Thought this was an excellent article. This is why this matters.
In my estimation, there has not been in American history a more important leak than Edward Snowden’s release of NSA material – and that definitely includes the Pentagon Papers 40 years ago. Snowden’s whistleblowing gives us the possibility to roll back a key part of what has amounted to an “executive coup” against the US constitution.
Since 9/11, there has been, at first secretly but increasingly openly, a revocation of the bill of rights for which this country fought over 200 years ago. In particular, the fourth and fifth amendments of the US constitution, which safeguard citizens from unwarranted intrusion by the government into their private lives, have been virtually suspended.
The government claims it has a court warrant under Fisa – but that unconstitutionally sweeping warrant is from a secret court, shielded from effective oversight, almost totally deferential to executive requests. As Russell Tice, a former National Security Agency analyst, put it: “It is a kangaroo court with a rubber stamp.”
For the president then to say that there is judicial oversight is nonsense – as is the alleged oversight function of the intelligence committees in Congress. Not for the first time – as with issues of torture, kidnapping, detention, assassination by drones and death squads –they have shown themselves to be thoroughly co-opted by the agencies they supposedly monitor. They are also black holes for information that the public needs to know.
The fact that congressional leaders were “briefed” on this and went along with it, without any open debate, hearings, staff analysis, or any real chance for effective dissent, only shows how broken the system of checks and balances is in this country.
Obviously, the United States is not now a police state. But given the extent of this invasion of people’s privacy, we do have the full electronic and legislative infrastructure of such a state. If, for instance, there was now a war that led to a large-scale anti-war movement – like the one we had against the war in Vietnam – or, more likely, if we suffered one more attack on the scale of 9/11, I fear for our democracy. These powers are extremely dangerous.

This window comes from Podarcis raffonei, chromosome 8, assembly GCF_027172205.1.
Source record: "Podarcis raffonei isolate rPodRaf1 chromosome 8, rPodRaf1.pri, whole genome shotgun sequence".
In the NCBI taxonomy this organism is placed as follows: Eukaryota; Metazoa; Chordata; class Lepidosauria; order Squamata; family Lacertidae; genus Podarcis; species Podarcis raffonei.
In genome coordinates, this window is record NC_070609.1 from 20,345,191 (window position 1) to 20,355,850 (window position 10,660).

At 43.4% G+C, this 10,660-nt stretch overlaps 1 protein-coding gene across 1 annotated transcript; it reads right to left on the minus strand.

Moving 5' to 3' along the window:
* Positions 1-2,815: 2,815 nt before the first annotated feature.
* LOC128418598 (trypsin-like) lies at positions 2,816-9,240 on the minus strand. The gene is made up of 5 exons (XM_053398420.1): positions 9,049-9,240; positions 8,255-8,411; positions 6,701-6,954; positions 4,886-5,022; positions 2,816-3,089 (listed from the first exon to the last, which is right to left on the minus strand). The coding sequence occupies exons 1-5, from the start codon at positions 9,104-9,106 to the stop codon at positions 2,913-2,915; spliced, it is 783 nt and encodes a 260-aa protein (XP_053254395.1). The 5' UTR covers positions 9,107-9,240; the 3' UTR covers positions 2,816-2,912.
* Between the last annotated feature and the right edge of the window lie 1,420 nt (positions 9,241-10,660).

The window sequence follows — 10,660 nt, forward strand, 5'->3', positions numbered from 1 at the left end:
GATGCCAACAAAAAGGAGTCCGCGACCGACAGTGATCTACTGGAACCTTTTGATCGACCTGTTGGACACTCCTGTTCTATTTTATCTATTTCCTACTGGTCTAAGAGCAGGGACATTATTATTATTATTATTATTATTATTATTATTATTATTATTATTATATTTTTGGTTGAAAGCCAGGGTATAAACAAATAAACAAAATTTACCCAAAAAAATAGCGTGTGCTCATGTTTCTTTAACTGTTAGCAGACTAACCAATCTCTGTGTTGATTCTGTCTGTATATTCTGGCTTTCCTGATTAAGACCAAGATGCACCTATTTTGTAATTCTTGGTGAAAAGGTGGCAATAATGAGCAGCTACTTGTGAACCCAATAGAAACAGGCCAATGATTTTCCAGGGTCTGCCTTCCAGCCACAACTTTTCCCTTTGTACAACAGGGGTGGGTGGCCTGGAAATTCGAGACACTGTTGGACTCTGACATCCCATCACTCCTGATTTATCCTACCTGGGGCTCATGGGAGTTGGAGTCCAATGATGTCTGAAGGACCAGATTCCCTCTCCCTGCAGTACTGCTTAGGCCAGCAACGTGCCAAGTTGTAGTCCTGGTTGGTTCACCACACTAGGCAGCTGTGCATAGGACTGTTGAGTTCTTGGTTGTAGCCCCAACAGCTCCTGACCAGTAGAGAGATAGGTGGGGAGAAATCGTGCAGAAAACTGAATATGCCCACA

I agree that this is likely the most important leak in US history. I think the program was the most secret thing we have done since the Manhatten project.
The Ministry for State Security (German: Ministerium für Staatssicherheit, MfS), commonly known as the Stasi (IPA: [ˈʃtɑːziː]) (abbreviation German: Staatssicherheit, literally State Security), was the official state security service of the German Democratic Republic or GDR, colloquially known as East Germany. It has been described as one of the most effective and repressive intelligence and secret police agencies in the world. The Stasi was headquartered in East Berlin, with an extensive complex in Berlin-Lichtenberg and several smaller facilities throughout the city. The Stasi motto was “Schild und Schwert der Partei” (Shield and Sword of the Party), that is the ruling Socialist Unity Party of Germany (SED). Several Stasi officials were prosecuted for their crimes after 1990.
Inside Al Qaeda summit
I still find the timing of the embassy shit downs and worldwide terror alert to be a tad suspicious. It seemed to deflect and deflate the NSA spying info as well as saying “See what we can do-The System works”.
On August 7, The Daily Beast first reported that intelligence officials had learned of a remote conference between senior al Qaeda leaders, as well as representatives from al Qaeda branches in Iraq, the Maghreb, and Southeast Asia. The conversations that occurred on the conference, put together with other communications intelligence, prompted the Obama administration to take drastic security precautions to address a vague but seemingly imminent threat on western interests being planned by the terrorist organization.
The Daily Beast has learned new details about the conference, including that it was conducted over a secure Internet messaging system and that U.S. and Yemeni officials learned about it after intercepting the communications of an al Qaeda courier, who was subsequently captured by Yemen’s National Security Bureau with help from the CIA.